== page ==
Pasto language

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Native toColombia, Ecuador
Extinct(date missing)
Barbacoan[citation needed]
  • Awan
    • Pasto–Muellama
      • Pasto
Language codes
ISO 639-3
bpb (as Pasto)

Pasto is a purported Barbacoan language that was spoken by indigenous people of Pasto, Colombia and Carchi Province, Ecuador. It is now extinct.

ISO issue[edit]

Prior to its retirement,[2] the ISO name of the ISO code [bpb] was Barbacoas, the name of an extinct people who gave their name to the Barbacoan language family of which Pasto is a member, as well as to the Colombian town of Barbacoas. However, nothing is known of their language, one of several also known as Colima (Loukotka 1968: 247)[3], and it can only be assumed to be part of the Barbacoan family (Campbell 2012: 78).[4] Such unattested, long-extinct languages are not normally assigned ISO codes. MultiTree conflates Barbacoas with neighboring Pasto, which is well-enough attested for classification and assignment of an ISO code. This does not however mean that the retired ISO code [bpb] can be properly used for the Pasto language.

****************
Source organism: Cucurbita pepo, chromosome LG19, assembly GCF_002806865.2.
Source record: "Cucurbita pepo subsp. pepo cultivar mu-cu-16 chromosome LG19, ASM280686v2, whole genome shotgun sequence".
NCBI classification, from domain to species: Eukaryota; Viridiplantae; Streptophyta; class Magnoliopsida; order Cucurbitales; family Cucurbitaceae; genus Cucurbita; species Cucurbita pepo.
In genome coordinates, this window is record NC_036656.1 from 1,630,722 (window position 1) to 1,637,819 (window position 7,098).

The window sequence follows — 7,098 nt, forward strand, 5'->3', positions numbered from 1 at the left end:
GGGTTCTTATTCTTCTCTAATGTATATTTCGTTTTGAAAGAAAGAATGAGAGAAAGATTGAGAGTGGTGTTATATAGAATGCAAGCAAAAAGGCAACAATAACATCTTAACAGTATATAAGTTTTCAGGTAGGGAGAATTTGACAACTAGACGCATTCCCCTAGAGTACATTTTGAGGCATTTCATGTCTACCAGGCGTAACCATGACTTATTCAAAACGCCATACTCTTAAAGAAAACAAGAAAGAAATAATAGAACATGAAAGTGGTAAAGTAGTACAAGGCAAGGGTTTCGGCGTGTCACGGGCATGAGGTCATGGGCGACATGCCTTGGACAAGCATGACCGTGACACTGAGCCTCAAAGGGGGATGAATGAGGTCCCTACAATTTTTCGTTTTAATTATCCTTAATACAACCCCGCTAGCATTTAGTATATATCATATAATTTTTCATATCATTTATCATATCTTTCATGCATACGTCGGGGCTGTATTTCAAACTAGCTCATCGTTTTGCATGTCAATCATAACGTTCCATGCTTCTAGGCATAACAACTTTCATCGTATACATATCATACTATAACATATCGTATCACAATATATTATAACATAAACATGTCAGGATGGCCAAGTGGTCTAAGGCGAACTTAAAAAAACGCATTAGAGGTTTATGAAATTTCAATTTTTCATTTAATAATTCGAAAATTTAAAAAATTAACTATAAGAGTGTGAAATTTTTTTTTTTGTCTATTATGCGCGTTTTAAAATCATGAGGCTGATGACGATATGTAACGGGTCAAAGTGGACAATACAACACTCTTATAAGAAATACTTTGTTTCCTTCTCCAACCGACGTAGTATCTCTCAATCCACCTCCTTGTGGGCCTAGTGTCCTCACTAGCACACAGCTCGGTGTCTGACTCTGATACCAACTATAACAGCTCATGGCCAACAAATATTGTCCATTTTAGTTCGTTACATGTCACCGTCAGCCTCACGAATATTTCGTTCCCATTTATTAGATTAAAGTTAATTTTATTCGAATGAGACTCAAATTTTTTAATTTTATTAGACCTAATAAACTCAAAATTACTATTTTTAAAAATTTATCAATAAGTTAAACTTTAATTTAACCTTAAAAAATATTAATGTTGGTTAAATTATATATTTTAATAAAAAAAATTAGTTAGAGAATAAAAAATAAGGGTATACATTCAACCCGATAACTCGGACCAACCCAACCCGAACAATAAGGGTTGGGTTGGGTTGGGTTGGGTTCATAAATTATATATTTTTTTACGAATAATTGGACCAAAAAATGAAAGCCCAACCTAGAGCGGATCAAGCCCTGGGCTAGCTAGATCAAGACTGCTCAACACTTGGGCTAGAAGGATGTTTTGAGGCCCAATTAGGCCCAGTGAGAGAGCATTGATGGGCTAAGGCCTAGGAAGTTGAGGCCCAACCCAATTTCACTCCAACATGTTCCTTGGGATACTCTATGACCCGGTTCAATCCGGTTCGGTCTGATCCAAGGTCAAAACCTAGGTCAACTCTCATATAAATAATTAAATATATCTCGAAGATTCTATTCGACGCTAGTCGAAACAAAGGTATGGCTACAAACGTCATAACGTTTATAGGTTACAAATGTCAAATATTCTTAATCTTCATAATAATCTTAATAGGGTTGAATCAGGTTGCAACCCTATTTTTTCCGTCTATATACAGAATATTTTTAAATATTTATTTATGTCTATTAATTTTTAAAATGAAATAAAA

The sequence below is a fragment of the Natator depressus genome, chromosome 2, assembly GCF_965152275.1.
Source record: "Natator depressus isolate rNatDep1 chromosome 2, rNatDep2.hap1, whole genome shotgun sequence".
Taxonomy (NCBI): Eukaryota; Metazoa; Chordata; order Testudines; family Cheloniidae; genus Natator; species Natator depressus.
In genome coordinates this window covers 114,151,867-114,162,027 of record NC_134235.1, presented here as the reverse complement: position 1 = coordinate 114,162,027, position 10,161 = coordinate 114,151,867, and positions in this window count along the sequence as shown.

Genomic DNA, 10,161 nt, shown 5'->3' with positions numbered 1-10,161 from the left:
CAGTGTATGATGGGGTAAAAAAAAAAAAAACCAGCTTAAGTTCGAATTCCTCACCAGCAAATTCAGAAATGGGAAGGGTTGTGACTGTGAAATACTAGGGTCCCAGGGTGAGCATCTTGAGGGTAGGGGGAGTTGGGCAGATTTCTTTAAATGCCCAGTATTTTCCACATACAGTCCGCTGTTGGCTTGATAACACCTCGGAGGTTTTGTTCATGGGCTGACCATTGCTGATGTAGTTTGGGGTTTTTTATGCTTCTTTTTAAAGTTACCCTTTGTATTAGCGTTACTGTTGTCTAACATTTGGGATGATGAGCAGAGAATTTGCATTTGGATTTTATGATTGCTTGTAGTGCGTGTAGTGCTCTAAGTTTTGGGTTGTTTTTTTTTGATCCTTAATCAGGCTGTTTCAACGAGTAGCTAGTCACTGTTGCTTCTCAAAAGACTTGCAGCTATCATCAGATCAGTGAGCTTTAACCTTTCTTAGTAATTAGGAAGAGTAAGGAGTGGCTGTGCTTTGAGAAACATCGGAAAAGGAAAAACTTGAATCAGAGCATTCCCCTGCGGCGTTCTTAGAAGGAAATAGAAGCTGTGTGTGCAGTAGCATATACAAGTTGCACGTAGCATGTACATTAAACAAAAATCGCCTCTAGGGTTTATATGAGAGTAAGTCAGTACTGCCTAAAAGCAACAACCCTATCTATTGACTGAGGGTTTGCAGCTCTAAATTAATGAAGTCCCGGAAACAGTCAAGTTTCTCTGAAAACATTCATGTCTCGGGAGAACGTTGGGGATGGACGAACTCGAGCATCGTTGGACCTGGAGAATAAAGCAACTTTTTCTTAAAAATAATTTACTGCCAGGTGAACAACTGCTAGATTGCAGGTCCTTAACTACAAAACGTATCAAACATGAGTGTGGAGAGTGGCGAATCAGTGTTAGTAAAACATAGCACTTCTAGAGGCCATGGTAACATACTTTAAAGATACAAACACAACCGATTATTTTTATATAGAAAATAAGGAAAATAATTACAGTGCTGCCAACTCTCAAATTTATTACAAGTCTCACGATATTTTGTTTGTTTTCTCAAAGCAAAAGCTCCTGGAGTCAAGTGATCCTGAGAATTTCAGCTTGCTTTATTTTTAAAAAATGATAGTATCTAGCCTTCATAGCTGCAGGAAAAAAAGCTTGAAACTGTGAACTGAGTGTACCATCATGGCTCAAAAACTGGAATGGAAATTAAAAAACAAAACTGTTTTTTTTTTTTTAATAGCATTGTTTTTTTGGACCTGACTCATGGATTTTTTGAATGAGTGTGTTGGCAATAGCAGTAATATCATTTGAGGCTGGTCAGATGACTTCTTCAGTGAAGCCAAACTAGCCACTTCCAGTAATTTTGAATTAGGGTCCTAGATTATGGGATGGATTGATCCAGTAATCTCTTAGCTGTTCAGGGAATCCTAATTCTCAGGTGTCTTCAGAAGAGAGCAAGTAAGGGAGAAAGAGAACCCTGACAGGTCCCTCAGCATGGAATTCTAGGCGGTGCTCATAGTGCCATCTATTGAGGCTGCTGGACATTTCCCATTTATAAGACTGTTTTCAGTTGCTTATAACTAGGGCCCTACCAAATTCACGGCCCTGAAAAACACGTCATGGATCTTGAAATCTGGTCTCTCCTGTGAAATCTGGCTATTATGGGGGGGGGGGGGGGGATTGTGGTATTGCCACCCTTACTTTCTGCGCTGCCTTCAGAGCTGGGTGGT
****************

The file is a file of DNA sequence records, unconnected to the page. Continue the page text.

Glottolog distinguishes unclassifiable [past1243] 'Pasto' from unattested [barb1242] 'Barbacoas'.


  1. ^ Hammarström, Harald; Forkel, Robert; Haspelmath, Martin, eds. (2017). "Pasto". Glottolog 3.0. Jena, Germany: Max Planck Institute for the Science of Human History.
  2. ^ "Request Number 2019-019 for Change to ISO 639-3 Language Code" (PDF). SIL International. 2019-03-04. Retrieved 2020-02-05.
  3. ^ Loukotka, Čestmír (1968). Classification of South American Indian languages. Los Angeles: UCLA Latin American Center.
  4. ^ Campbell, Lyle (2012). "Classification of the indigenous languages of South America". In Grondona, Verónica; Campbell, Lyle (eds.). The Indigenous Languages of South America. The World of Linguistics. 2. Berlin: De Gruyter Mouton. pp. 59–166. ISBN 9783110255133.